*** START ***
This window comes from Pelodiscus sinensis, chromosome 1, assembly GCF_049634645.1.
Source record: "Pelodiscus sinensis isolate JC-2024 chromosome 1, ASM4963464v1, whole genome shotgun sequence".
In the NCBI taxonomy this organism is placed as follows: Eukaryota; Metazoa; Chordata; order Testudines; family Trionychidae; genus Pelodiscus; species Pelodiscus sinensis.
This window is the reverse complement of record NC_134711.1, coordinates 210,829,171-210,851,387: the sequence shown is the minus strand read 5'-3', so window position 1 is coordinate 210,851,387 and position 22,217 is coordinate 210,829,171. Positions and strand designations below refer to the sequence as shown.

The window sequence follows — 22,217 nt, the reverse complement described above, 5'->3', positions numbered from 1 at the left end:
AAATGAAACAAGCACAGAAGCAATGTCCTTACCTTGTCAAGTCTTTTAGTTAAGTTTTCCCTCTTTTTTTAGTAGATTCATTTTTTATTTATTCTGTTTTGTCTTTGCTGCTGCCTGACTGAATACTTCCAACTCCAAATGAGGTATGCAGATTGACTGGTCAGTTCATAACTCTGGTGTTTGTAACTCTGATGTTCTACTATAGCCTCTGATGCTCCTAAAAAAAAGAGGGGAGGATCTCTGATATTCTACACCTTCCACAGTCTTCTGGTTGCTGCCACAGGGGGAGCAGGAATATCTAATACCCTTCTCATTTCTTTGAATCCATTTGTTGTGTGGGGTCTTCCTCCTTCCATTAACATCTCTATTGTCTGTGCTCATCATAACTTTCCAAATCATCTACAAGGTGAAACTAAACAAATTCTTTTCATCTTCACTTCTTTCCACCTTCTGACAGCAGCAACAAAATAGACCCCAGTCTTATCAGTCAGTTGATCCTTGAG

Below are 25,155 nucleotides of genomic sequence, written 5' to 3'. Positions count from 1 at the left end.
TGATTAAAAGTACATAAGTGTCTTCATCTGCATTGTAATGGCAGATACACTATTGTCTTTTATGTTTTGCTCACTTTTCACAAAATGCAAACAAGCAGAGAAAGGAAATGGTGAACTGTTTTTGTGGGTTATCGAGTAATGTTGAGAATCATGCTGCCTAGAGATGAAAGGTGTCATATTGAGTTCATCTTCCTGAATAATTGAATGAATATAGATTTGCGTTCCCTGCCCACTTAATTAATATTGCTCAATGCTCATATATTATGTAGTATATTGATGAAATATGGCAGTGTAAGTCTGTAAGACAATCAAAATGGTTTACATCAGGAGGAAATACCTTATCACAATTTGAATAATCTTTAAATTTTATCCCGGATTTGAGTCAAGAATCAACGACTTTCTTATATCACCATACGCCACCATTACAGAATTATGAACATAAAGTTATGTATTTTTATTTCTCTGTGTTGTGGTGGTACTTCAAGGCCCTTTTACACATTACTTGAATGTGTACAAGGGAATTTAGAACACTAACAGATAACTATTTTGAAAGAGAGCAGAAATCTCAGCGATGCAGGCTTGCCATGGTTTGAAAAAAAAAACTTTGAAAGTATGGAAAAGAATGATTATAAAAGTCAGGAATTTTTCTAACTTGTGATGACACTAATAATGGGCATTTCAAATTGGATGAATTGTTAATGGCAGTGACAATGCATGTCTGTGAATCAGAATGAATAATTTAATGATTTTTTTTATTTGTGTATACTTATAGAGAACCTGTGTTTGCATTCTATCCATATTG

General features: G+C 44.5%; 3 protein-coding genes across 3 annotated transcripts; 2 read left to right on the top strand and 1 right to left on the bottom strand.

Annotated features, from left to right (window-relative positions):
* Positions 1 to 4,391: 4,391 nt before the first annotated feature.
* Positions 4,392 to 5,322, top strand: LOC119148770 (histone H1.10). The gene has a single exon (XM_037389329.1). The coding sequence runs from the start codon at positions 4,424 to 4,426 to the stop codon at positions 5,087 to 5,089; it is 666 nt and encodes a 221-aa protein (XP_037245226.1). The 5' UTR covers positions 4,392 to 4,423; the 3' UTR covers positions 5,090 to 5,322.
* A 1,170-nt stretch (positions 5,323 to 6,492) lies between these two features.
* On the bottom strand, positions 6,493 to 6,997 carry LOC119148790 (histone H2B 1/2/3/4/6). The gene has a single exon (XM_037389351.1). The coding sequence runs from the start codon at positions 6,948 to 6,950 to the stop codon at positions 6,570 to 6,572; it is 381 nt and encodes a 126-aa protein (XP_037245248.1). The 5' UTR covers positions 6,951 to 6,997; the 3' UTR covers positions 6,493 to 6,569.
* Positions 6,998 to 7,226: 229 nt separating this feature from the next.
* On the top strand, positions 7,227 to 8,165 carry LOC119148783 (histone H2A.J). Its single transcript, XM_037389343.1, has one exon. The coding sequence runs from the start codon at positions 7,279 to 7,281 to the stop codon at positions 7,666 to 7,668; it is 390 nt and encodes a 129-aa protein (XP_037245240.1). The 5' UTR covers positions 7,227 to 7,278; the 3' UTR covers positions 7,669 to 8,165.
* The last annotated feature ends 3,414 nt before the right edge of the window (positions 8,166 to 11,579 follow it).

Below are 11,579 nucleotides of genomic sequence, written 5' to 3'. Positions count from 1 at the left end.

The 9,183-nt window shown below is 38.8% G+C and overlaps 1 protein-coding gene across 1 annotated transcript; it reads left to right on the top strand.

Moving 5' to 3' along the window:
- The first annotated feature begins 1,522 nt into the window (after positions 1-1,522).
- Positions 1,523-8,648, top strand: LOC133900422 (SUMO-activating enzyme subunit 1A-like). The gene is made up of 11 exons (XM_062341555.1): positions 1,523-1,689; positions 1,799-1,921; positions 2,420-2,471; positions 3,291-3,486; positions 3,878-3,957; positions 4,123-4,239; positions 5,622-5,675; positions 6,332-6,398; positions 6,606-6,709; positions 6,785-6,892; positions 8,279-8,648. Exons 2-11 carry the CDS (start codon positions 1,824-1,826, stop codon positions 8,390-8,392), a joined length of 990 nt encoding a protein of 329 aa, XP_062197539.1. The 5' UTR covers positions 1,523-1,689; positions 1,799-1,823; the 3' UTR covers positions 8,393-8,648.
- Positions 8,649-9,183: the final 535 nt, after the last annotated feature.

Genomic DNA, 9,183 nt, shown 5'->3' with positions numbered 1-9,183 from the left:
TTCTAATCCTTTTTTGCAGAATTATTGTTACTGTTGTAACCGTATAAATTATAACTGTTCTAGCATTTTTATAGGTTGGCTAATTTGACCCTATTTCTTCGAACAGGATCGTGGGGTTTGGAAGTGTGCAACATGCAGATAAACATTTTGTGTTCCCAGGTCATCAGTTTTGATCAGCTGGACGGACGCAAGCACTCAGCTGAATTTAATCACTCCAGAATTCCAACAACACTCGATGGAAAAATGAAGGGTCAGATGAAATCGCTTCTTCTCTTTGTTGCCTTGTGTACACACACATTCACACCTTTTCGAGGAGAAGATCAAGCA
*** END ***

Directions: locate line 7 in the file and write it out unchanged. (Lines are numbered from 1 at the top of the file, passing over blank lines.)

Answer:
Below are 25,155 nucleotides of genomic sequence, written 5' to 3'. Positions count from 1 at the left end.